An American Marriage by Tayari Jones

Roy and Celestial are a young, newly-married Black couple living in the American South, and are visiting Roy's parents when they're dragged from their motel bed in the middle of the night and Roy is arrested for the rape of another guest, an older white woman with whom he exchanged a few polite words earlier in the evening. The victim mistakenly identifies Roy as her attacker, and Roy is convicted on very little evidence and sentenced to a lengthy spell in prison.

The rest of Tayari Jones's An American Marriage examines the effect that this has on the couple, their values and their respective families.

It's important to note that Celestial knows Roy is innocent - he was with her all night when the attack occurred - so doubts of that nature aren't an issue. But prison, of course, puts a strain on a marriage. There's the obvious obstacle of physical separation, but it's also inevitable that the traumatic experience, of not only imprisonment but wrongful imprisonment, will affect Roy profoundly. Will the man who comes out of prison really be the same man who went in? And will Celestial, whose path in life has also been dramatically diverted from its prior course, be the same woman? 

Some of the book is told from Roy's perspective, some from Celestial's. There's also a long exchange of letters between them while Roy is in jail, where what is left out is perhaps more telling than what's included.

I'm glad that Tayari Jones didn't decide to take An American Marriage down the path of the 'perfect couple torn tragically apart by a miscarriage of justice' narrative that you might expect. Roy and Celestial are complex characters, and their feelings for one another are full of nuance and ambiguity. While there's no doubt that Roy and Celestial love each other, their marriage, even in its first months, is not necessarily a harmonious one. On the night of Roy's arrest he and Celestial have been furiously arguing about an important secret he's been keeping from her, and that's in addition to a couple of clues that Roy might not have stopped his womanising ways after the wedding. Celestial, an artist who specialises in making hyper-realistic dolls, has ambitions to make her craft into a business, while Roy has been brought up to believe that he should become a father as soon as possible and 'sit his wife down' by earning enough for her not to work. Roy's imprisonment looks likely to break their marriage apart, but was it ever destined to last forever?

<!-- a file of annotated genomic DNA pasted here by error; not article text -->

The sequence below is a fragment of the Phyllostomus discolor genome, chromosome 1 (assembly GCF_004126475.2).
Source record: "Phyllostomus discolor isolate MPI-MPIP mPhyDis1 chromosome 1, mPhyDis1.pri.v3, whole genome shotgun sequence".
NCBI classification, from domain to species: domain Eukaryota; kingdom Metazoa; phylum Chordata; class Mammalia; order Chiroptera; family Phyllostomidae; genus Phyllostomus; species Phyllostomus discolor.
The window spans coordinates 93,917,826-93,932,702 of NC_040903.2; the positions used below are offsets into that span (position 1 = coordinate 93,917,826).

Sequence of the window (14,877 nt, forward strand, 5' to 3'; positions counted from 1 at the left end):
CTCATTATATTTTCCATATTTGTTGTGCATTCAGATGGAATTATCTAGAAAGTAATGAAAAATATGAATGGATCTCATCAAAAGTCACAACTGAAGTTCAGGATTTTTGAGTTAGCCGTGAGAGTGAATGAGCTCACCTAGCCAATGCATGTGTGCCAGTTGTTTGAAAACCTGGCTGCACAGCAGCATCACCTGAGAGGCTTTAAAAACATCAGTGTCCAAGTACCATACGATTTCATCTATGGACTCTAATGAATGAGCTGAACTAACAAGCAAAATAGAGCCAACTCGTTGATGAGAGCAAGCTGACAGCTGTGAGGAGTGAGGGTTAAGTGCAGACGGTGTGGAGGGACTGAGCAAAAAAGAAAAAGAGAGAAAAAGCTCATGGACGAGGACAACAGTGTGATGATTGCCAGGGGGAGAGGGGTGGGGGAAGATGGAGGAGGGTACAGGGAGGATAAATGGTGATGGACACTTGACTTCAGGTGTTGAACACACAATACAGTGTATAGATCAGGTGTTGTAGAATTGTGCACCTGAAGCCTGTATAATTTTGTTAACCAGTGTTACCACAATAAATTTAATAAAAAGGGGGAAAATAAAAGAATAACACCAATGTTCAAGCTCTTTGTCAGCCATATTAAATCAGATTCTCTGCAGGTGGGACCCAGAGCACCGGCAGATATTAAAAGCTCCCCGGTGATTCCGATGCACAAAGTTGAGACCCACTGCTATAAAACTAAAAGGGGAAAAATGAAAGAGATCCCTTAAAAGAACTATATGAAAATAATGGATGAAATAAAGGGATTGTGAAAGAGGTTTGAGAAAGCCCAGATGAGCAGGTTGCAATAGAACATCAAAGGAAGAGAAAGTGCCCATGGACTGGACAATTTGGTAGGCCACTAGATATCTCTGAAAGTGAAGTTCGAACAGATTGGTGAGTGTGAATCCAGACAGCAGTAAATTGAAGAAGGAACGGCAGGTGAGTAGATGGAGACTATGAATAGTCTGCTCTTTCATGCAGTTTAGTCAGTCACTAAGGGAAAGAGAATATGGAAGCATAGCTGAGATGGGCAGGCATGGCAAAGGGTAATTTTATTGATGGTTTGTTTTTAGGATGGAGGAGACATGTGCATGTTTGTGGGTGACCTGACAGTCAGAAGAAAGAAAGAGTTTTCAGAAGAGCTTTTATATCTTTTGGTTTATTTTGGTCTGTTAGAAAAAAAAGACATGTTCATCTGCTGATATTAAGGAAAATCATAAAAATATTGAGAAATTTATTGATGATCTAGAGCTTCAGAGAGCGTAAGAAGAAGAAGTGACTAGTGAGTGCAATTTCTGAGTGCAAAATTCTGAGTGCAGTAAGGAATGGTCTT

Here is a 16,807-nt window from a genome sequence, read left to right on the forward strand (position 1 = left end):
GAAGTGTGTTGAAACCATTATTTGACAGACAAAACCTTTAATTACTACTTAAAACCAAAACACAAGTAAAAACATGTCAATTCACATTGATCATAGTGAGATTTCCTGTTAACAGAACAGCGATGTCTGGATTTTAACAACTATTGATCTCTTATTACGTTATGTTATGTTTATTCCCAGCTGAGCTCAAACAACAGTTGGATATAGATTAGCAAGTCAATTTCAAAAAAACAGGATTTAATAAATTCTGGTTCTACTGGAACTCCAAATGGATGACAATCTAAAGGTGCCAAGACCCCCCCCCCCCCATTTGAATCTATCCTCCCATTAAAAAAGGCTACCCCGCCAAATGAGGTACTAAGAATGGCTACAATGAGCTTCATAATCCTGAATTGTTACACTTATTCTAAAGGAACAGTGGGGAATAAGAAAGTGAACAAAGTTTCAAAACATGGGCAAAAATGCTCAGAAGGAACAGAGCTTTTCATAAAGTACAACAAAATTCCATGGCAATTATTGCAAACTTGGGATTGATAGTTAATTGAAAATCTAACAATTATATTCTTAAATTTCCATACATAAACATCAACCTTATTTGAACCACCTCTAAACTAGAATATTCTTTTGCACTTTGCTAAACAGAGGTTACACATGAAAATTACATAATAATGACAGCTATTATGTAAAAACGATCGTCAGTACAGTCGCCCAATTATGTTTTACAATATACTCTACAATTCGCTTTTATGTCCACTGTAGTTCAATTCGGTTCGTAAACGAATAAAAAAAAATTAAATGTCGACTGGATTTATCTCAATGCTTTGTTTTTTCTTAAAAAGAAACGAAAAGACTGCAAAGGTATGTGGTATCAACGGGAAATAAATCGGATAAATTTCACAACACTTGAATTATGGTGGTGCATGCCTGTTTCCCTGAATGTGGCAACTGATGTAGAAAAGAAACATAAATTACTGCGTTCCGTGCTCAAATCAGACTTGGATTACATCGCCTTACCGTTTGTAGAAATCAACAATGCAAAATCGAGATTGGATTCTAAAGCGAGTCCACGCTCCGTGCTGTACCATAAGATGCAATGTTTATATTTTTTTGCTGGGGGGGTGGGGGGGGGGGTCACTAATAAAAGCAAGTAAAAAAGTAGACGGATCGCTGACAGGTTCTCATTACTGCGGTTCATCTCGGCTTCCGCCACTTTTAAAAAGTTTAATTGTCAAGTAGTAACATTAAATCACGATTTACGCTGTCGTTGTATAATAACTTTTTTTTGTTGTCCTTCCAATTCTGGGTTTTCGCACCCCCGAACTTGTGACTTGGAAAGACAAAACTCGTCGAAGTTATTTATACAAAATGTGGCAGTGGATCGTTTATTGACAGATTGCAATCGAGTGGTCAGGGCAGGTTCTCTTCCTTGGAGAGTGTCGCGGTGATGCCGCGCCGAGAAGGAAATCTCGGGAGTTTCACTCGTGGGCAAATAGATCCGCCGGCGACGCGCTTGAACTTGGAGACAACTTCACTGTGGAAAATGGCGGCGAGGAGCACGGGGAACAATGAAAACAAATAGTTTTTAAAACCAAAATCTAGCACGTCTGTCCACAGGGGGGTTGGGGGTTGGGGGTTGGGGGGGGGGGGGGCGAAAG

An American Marriage raises some fascinating questions about relationships, marriage, family and class, but what I found most interesting was its exploration of racial inequalities and its influence on Black lives. The innate racism ingrained in American society steers and pervades every moment of Roy and Celestial's lives. That fundamental unfairness is what leads to Roy's imprisonment in the first place, but it's also a consideration in every action and decision they make. Celestial is acutely aware that ending her relationship with Roy during his wrongful imprisonment will be seen as a betrayal not only of him but of Black men in general, and she feels guilty for somehow compounding the inherent racism faced by Black Americans. Both Celestial and Roy are not only facing current prejudices, but they're also burdened by the legacy of previous generations: their parents' and grandparents' experiences as Black Americans in the South have shaped their upbringings and attitudes to everything from education to parenthood and gender roles.

I was more struck by the social commentary of An American Marriage than by the plot, which I found fairly predictable, and the characters, who were very well-rounded and credible, but sometimes quite infuriating. But that's partly because I'm not typically drawn to novels about relationships: as a rule, I just don't find people's marriages very interesting, and I was much more gripped by the injustice plot and indeed by Roy's experiences in prison and his relationship with his ageing cell-mate Walter. But regardless of that, this is an extremely thought-provoking novel and one which I think I'll remember for a long time.